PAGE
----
Tuesday, July 24, 2012

Amelia Earhart's 115º Birthday Doodle (June 24, 2012)

On this day, Google decided to pay tribute to a woman which became a celebrity back in her day for pioneering aviation in the US (and all of the world, for that matter). She was famous for her records and for being the first person ever to try and fly around the world through the ecuatorial line.

115º cumpleaños de Amelia Earhart

In the early 20th century, women didn't have a lot of chances regarding their jobs: most of them were born and bred just to be housewives, but with the coming of the First World War, Amelia enrolled herself as a volunteer on nursing labors, where she had to help combat pilots that had been wounded in battle. She would later say that it was there where she got "stung by the bug of aviation". Some time after that, she moved with her family to Long Beach, California, and after taking a ten minute flight over the city of Los Angeles, she knew that her life would be forever tied to airplanes.

Although it was on 1922 that she got her first altitude record for flying at 14.000 ft., it wasn't until 1923 that she got her license as an airplane pilot, a feat that only fifteen women before her had accomplished. But it was in 1928 that a man called H. H. Railey asked her if she wanted to be the first woman in crossing the Atlantic Ocean by plane. The trip was completed with the help of two men, a pilot and a mechanic. And this would be what woul inspire Amelia to make yet another trip, this time to became the first woman to cross the Atlantic Ocean alone. In 1932, on may 20, she did just that, and became the second person, only after Charles Lindbergh, to complete a trip over the Atlantic by herself. This trip would mean several records:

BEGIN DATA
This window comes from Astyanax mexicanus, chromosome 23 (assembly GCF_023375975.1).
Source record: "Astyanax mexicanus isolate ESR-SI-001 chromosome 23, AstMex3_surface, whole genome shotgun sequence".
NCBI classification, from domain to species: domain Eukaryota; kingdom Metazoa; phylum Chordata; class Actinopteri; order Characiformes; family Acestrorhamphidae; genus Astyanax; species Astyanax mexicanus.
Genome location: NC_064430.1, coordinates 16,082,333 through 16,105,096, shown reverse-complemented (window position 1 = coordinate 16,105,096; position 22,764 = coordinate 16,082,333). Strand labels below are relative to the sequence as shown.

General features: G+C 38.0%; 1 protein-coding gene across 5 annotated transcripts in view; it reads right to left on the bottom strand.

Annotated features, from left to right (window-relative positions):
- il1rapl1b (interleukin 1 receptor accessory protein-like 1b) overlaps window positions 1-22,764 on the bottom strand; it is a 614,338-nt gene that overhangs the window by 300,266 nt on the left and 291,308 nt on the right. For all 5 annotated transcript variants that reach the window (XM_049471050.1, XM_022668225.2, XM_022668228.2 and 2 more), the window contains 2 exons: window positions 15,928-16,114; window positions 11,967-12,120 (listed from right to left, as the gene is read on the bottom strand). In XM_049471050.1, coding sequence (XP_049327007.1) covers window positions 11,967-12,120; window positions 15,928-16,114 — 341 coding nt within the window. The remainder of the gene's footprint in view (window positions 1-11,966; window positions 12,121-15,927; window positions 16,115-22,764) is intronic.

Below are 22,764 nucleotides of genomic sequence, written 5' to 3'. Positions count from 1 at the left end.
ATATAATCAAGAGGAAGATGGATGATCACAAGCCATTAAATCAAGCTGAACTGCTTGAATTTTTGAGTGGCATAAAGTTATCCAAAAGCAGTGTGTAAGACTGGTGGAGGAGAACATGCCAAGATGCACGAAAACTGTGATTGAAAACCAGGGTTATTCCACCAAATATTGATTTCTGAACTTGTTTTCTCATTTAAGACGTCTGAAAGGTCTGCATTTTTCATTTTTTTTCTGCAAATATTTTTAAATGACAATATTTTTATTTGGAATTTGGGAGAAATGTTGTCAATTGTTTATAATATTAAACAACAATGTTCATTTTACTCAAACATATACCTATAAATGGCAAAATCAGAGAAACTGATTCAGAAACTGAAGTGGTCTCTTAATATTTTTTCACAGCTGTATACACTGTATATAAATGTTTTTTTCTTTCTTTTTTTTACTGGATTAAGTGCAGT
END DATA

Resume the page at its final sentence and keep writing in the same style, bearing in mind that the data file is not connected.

-First woman to fly over the Atlantic Ocean alone.
-First person to fly over the Atlantic Ocean twice.
-Fastest flight across the Atlantic Ocean.
-Longest distance ever flown by a woman without stopping.

Amelia Earhart in fron of one of her planes.

This remarkable woman's career came to a sudden and tragic end during her attempt to make the first flight around the ecuatorial line. After her first stop, leaving Pearl Harbor, Hawaii, her plane had mechanical problems and went out of control, with considerable damage. A member of the crew said Amelia was responsible for the accident. The plane was sent back for repairs and Amelia started planning for yet another attempt. This time, she would go east. She started the journey on Miami, and after visiting Puerto Rico, South America, Africa and several locations in Asia, she started to have some troubles associated with weather. Also, she got dysentery. This would start a series of unfortunate events that would end up with her disappearance when she was flying over Howland Island, on the Pacific. There have been many theories about her disappearence, but the official word is that her plane crashed, and although their remains where never found, a lighthouse was built on the site where she supposedly crashed.

Navigation chart with the Howland Island, where Amelia supposedly crashed, at the center.

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